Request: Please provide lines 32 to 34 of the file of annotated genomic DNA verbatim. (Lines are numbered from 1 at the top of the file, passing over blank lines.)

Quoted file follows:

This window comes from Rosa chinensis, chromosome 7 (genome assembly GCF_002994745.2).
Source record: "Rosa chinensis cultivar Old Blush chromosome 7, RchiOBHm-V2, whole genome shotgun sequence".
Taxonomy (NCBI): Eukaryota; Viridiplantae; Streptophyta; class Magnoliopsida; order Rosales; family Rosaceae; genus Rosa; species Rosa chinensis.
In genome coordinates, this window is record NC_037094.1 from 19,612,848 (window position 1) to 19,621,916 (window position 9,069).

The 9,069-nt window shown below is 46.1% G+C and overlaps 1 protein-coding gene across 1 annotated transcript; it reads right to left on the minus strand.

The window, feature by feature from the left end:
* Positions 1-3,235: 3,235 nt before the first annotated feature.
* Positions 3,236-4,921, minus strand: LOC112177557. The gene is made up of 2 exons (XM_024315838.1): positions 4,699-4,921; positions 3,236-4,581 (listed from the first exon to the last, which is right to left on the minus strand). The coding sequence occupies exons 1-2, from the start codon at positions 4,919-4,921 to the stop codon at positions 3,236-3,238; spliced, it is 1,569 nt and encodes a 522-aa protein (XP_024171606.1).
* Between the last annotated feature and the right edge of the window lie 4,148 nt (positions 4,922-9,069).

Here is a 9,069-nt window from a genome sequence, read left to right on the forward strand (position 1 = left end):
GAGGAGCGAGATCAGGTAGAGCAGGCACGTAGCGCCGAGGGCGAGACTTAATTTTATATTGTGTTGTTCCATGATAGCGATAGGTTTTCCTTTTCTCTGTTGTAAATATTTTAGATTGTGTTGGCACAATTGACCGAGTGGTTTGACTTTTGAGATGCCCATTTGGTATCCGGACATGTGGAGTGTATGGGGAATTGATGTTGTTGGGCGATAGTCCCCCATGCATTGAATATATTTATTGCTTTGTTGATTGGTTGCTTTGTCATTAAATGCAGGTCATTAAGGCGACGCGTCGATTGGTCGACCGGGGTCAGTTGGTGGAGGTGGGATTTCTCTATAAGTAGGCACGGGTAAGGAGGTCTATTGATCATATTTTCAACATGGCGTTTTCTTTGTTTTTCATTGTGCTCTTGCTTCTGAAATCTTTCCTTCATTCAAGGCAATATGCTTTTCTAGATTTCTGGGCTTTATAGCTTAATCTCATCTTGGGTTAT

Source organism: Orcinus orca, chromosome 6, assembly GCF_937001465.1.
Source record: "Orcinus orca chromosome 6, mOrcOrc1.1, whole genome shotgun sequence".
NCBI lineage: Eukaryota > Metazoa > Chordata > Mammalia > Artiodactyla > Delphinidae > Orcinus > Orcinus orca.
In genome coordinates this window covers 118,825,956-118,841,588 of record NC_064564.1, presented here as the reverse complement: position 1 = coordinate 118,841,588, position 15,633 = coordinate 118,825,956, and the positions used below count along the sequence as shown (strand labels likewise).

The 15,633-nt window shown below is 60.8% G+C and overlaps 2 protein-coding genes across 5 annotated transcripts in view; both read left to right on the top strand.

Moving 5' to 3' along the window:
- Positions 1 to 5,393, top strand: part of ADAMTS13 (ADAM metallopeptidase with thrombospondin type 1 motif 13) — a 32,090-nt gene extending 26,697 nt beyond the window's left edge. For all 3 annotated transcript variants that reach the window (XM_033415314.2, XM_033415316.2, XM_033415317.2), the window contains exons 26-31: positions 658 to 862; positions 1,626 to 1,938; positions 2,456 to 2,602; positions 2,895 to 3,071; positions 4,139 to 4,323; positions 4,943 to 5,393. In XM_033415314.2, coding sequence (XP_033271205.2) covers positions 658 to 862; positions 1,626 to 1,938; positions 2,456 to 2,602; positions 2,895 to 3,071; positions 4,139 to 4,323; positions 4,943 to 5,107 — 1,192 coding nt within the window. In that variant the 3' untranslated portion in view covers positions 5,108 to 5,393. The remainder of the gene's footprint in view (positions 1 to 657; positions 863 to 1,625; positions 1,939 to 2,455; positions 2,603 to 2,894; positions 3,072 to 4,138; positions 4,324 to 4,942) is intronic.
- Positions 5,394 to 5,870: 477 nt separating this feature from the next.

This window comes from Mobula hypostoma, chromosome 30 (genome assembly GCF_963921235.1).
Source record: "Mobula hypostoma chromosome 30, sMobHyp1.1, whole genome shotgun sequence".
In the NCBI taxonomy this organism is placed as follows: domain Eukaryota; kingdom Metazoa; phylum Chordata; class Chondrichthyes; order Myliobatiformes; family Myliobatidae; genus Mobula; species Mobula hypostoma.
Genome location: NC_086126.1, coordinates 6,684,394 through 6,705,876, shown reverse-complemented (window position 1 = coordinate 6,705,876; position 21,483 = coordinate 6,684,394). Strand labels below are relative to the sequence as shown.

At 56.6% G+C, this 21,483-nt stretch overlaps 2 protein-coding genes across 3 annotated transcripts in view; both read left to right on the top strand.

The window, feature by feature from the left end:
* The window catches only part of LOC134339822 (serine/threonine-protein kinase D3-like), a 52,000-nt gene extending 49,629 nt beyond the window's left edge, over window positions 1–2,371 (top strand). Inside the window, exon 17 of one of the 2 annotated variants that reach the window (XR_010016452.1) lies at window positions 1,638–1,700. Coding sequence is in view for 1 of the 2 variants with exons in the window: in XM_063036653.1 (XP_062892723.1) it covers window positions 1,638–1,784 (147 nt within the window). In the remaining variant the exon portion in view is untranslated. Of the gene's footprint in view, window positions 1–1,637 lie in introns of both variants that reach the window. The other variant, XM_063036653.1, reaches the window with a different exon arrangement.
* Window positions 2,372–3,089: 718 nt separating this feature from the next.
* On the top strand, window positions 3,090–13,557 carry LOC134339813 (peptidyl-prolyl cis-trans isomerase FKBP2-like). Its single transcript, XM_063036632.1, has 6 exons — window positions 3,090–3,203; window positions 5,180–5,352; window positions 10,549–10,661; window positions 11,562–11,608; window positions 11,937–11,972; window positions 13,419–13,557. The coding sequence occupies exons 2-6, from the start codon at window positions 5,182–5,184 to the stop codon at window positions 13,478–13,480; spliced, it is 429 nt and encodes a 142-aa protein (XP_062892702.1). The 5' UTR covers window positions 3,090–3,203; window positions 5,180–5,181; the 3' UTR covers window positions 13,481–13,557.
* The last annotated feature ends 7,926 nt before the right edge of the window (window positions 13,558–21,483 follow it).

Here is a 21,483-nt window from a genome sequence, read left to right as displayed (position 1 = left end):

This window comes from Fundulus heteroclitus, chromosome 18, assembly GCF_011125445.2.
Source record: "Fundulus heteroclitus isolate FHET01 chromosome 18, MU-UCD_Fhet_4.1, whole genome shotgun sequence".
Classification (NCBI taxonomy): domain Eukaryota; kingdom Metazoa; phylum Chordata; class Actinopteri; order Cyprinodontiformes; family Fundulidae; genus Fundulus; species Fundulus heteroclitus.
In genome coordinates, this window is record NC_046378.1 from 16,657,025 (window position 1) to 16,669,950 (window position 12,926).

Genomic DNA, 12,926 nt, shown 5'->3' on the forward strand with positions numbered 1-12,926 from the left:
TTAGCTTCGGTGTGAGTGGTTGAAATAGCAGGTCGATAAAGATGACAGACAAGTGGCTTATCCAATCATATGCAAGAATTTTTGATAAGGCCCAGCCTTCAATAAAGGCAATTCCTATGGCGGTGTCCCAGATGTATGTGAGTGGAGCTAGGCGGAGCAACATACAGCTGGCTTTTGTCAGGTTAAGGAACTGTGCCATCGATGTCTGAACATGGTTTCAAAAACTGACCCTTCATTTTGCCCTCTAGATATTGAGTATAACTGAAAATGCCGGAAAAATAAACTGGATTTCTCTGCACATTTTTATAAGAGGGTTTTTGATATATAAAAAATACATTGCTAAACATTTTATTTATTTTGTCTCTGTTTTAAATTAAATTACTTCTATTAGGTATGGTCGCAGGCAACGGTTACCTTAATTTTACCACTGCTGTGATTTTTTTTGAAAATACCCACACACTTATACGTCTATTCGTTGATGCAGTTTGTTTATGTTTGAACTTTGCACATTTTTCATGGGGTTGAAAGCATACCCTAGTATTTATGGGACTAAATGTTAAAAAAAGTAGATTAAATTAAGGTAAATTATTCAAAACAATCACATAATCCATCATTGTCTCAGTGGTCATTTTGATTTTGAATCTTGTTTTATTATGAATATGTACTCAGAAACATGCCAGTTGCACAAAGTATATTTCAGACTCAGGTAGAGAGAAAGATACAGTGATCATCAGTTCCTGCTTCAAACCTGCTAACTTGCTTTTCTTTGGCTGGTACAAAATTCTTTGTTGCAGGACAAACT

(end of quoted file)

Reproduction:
Source record: "Fundulus heteroclitus isolate FHET01 chromosome 18, MU-UCD_Fhet_4.1, whole genome shotgun sequence".
Classification (NCBI taxonomy): domain Eukaryota; kingdom Metazoa; phylum Chordata; class Actinopteri; order Cyprinodontiformes; family Fundulidae; genus Fundulus; species Fundulus heteroclitus.
In genome coordinates, this window is record NC_046378.1 from 16,657,025 (window position 1) to 16,669,950 (window position 12,926).